In a national survey of more than 1,300 K-12 educators, laptops, Chromebooks and media tablets were chosen as the most valuable tools for teaching and learning, while mobile phones and smart watches were cited as the least useful (and most detested).
Michele Eaton, director of virtual and blended learning for the Metropolitan School District of Wayne Township, explains how teacher professional development has evolved over five years at her virtual school.
As technology has changed K–12 education, so has it changed the role of the chief technology officer, a job title that just barely existed 15 years ago. Today's CTO is not your grandfather's infrastructure manager!
A growing body of evidence now suggests that when systematically implemented, educational technology can support a wide range of educational innovations, including flipped classrooms, peer-to-peer teaching, and customized learning.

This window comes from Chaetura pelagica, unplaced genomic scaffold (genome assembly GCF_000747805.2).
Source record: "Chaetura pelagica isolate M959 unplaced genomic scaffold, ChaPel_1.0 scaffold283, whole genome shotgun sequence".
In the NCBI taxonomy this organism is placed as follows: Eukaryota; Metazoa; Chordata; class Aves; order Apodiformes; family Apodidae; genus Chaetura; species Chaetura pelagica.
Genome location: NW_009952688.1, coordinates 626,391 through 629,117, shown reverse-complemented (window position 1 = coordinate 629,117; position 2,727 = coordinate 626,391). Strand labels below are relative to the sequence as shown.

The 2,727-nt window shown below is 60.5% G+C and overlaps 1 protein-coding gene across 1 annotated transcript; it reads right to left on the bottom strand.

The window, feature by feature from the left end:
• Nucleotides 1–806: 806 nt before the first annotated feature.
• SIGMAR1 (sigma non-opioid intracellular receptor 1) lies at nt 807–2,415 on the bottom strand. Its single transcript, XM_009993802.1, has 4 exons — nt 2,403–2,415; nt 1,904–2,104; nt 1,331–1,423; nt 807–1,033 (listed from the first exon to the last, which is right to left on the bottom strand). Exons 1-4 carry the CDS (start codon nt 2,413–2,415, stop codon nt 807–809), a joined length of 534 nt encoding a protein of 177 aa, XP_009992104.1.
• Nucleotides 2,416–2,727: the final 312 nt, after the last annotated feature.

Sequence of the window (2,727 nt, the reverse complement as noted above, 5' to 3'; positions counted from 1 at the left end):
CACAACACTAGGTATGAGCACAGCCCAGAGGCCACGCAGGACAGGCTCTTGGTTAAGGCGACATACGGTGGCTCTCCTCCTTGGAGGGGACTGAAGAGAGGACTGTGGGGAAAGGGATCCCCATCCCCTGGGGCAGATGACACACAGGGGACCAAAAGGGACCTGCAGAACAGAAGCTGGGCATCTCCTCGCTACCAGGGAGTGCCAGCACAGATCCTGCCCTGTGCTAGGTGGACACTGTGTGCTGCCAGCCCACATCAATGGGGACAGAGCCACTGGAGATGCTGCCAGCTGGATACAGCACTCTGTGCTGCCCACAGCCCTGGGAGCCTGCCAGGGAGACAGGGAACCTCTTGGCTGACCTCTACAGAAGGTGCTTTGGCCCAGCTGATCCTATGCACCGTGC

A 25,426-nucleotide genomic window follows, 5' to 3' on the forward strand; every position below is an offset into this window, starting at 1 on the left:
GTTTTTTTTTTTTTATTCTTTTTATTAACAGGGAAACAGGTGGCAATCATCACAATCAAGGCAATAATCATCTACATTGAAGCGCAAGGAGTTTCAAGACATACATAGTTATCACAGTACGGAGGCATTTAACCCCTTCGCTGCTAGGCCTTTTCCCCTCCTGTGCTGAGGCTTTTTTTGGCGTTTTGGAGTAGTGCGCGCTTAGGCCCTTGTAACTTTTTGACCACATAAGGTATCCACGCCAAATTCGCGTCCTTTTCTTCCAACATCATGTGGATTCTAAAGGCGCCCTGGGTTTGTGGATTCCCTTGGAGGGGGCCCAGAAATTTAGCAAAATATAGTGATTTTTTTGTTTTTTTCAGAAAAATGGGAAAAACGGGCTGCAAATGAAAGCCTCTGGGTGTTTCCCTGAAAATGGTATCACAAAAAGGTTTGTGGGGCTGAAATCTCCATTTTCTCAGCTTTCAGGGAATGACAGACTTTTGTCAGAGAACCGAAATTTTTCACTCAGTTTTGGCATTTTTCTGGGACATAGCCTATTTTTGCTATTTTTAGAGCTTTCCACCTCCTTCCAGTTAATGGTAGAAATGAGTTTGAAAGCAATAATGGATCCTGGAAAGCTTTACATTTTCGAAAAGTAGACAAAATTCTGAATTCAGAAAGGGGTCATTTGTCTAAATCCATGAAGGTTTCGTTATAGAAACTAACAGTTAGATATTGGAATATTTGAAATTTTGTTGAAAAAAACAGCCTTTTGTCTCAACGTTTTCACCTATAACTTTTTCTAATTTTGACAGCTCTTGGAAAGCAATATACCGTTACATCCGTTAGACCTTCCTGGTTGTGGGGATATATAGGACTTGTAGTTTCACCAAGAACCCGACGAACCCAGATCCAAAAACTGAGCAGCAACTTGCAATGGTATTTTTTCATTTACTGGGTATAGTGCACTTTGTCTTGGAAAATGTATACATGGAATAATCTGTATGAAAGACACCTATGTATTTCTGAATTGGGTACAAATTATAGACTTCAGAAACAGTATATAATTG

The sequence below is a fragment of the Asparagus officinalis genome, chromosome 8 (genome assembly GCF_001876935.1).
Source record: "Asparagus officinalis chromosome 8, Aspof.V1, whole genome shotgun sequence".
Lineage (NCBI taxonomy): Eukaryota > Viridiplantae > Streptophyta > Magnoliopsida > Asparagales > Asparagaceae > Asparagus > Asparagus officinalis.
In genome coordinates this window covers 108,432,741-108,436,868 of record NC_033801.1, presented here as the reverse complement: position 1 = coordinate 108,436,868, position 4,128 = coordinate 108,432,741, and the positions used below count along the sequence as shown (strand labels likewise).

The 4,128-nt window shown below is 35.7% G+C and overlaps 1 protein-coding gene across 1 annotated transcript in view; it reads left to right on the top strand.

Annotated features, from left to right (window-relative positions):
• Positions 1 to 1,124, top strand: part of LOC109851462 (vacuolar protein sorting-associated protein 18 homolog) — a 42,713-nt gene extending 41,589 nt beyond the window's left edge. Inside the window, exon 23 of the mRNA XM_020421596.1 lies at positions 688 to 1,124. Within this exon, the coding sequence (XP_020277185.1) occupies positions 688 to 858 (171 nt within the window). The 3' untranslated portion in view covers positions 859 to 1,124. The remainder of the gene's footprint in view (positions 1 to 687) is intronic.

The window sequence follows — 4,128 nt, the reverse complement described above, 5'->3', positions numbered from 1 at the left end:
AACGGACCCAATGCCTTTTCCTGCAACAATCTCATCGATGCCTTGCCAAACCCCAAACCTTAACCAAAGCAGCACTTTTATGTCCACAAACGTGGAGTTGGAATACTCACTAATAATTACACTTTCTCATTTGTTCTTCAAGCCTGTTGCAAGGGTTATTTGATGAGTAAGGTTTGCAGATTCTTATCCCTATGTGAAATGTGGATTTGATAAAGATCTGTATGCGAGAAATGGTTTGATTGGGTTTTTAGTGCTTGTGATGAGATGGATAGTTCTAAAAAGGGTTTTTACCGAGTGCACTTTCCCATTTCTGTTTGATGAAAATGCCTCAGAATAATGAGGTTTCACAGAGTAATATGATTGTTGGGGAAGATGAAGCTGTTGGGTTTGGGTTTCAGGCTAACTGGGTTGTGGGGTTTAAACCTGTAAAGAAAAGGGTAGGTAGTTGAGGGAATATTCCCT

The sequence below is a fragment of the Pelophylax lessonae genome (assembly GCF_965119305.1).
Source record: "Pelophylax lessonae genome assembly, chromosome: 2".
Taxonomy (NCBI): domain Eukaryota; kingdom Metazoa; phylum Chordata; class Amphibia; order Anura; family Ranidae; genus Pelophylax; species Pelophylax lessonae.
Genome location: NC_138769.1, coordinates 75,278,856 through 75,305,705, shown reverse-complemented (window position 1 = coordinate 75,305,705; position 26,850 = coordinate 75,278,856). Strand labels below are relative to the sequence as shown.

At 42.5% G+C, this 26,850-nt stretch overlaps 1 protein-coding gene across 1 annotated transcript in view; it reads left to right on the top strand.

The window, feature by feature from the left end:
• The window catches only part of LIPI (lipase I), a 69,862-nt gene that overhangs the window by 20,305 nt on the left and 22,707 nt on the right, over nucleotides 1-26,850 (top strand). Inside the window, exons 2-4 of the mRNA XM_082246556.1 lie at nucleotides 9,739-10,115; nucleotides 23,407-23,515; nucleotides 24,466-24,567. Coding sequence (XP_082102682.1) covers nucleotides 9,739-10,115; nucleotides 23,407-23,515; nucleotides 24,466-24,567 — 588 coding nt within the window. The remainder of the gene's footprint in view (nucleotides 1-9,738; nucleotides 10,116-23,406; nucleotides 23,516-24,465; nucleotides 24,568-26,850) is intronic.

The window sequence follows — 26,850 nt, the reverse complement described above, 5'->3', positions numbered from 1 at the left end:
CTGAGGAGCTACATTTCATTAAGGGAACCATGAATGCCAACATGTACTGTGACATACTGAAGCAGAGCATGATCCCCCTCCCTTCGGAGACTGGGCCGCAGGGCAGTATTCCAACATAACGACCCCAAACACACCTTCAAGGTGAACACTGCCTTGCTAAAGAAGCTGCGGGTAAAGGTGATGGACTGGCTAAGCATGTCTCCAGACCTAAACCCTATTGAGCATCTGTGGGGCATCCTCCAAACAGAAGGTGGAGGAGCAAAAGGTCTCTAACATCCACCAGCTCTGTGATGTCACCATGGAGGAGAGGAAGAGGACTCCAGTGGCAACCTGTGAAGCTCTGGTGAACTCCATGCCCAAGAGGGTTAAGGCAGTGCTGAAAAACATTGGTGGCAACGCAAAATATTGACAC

In two years on the job as deputy superintendent of educational services for the Santa Ana Unified School District, David Haglund has helped usher in a new era of "anytime, anywhere access to learning."
A disparity in home Internet service has lead to the “homework gap,” where economically disadvantaged students “go from a digital oasis to a digital desert when they go from school to home.”
If K-12 leaders don't transform their processes, technology will be "just a $1,000 pencil."
Cross-curricular projects delve into sustainability issues, the societal implications of inventions and how rivers give birth to civilizations.
While badging and digital credentialing are gaining acceptance in the business world and, to some extent, higher education, K-12 educators — and even students — are slower to see the value.
A girl who knows how to code can change the world. At least, that’s what Markie Wagner of Whittier, CA thinks.
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